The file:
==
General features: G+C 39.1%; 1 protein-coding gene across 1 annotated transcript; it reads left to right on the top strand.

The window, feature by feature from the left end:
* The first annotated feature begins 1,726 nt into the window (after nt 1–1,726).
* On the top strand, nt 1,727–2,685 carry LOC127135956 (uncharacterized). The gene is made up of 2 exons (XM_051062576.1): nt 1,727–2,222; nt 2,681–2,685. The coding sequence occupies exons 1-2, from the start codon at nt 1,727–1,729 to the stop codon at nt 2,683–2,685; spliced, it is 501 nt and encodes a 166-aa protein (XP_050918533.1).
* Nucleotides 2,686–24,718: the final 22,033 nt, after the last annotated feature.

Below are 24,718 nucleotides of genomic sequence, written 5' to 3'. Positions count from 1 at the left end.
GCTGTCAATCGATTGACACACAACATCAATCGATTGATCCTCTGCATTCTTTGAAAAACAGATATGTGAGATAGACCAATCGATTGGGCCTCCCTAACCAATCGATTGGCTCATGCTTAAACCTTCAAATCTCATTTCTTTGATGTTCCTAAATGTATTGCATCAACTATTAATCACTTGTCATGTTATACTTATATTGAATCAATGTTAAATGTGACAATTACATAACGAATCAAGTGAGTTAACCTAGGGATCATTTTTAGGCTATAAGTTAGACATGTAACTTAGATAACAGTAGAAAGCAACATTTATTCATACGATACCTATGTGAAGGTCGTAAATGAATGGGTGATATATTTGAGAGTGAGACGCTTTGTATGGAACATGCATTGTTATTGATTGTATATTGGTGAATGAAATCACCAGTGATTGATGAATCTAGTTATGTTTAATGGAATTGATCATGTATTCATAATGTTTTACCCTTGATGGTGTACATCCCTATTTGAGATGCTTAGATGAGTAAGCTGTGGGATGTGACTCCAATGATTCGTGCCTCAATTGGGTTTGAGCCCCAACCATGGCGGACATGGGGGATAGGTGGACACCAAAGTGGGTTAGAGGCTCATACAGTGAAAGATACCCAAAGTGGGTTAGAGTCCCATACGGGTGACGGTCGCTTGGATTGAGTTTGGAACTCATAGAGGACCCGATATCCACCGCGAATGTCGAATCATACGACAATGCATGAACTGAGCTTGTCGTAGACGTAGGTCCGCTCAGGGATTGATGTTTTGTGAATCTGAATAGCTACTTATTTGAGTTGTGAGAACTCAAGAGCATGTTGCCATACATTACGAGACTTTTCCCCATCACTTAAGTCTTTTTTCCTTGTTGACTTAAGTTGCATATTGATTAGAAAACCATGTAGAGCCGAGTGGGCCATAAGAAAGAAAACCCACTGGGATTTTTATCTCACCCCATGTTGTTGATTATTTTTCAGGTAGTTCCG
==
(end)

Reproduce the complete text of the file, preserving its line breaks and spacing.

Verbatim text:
General features: G+C 39.1%; 1 protein-coding gene across 1 annotated transcript; it reads left to right on the top strand.

The window, feature by feature from the left end:
* The first annotated feature begins 1,726 nt into the window (after nt 1–1,726).
* On the top strand, nt 1,727–2,685 carry LOC127135956 (uncharacterized). The gene is made up of 2 exons (XM_051062576.1): nt 1,727–2,222; nt 2,681–2,685. The coding sequence occupies exons 1-2, from the start codon at nt 1,727–1,729 to the stop codon at nt 2,683–2,685; spliced, it is 501 nt and encodes a 166-aa protein (XP_050918533.1).
* Nucleotides 2,686–24,718: the final 22,033 nt, after the last annotated feature.

Below are 24,718 nucleotides of genomic sequence, written 5' to 3'. Positions count from 1 at the left end.
GCTGTCAATCGATTGACACACAACATCAATCGATTGATCCTCTGCATTCTTTGAAAAACAGATATGTGAGATAGACCAATCGATTGGGCCTCCCTAACCAATCGATTGGCTCATGCTTAAACCTTCAAATCTCATTTCTTTGATGTTCCTAAATGTATTGCATCAACTATTAATCACTTGTCATGTTATACTTATATTGAATCAATGTTAAATGTGACAATTACATAACGAATCAAGTGAGTTAACCTAGGGATCATTTTTAGGCTATAAGTTAGACATGTAACTTAGATAACAGTAGAAAGCAACATTTATTCATACGATACCTATGTGAAGGTCGTAAATGAATGGGTGATATATTTGAGAGTGAGACGCTTTGTATGGAACATGCATTGTTATTGATTGTATATTGGTGAATGAAATCACCAGTGATTGATGAATCTAGTTATGTTTAATGGAATTGATCATGTATTCATAATGTTTTACCCTTGATGGTGTACATCCCTATTTGAGATGCTTAGATGAGTAAGCTGTGGGATGTGACTCCAATGATTCGTGCCTCAATTGGGTTTGAGCCCCAACCATGGCGGACATGGGGGATAGGTGGACACCAAAGTGGGTTAGAGGCTCATACAGTGAAAGATACCCAAAGTGGGTTAGAGTCCCATACGGGTGACGGTCGCTTGGATTGAGTTTGGAACTCATAGAGGACCCGATATCCACCGCGAATGTCGAATCATACGACAATGCATGAACTGAGCTTGTCGTAGACGTAGGTCCGCTCAGGGATTGATGTTTTGTGAATCTGAATAGCTACTTATTTGAGTTGTGAGAACTCAAGAGCATGTTGCCATACATTACGAGACTTTTCCCCATCACTTAAGTCTTTTTTCCTTGTTGACTTAAGTTGCATATTGATTAGAAAACCATGTAGAGCCGAGTGGGCCATAAGAAAGAAAACCCACTGGGATTTTTATCTCACCCCATGTTGTTGATTATTTTTCAGGTAGTTCCG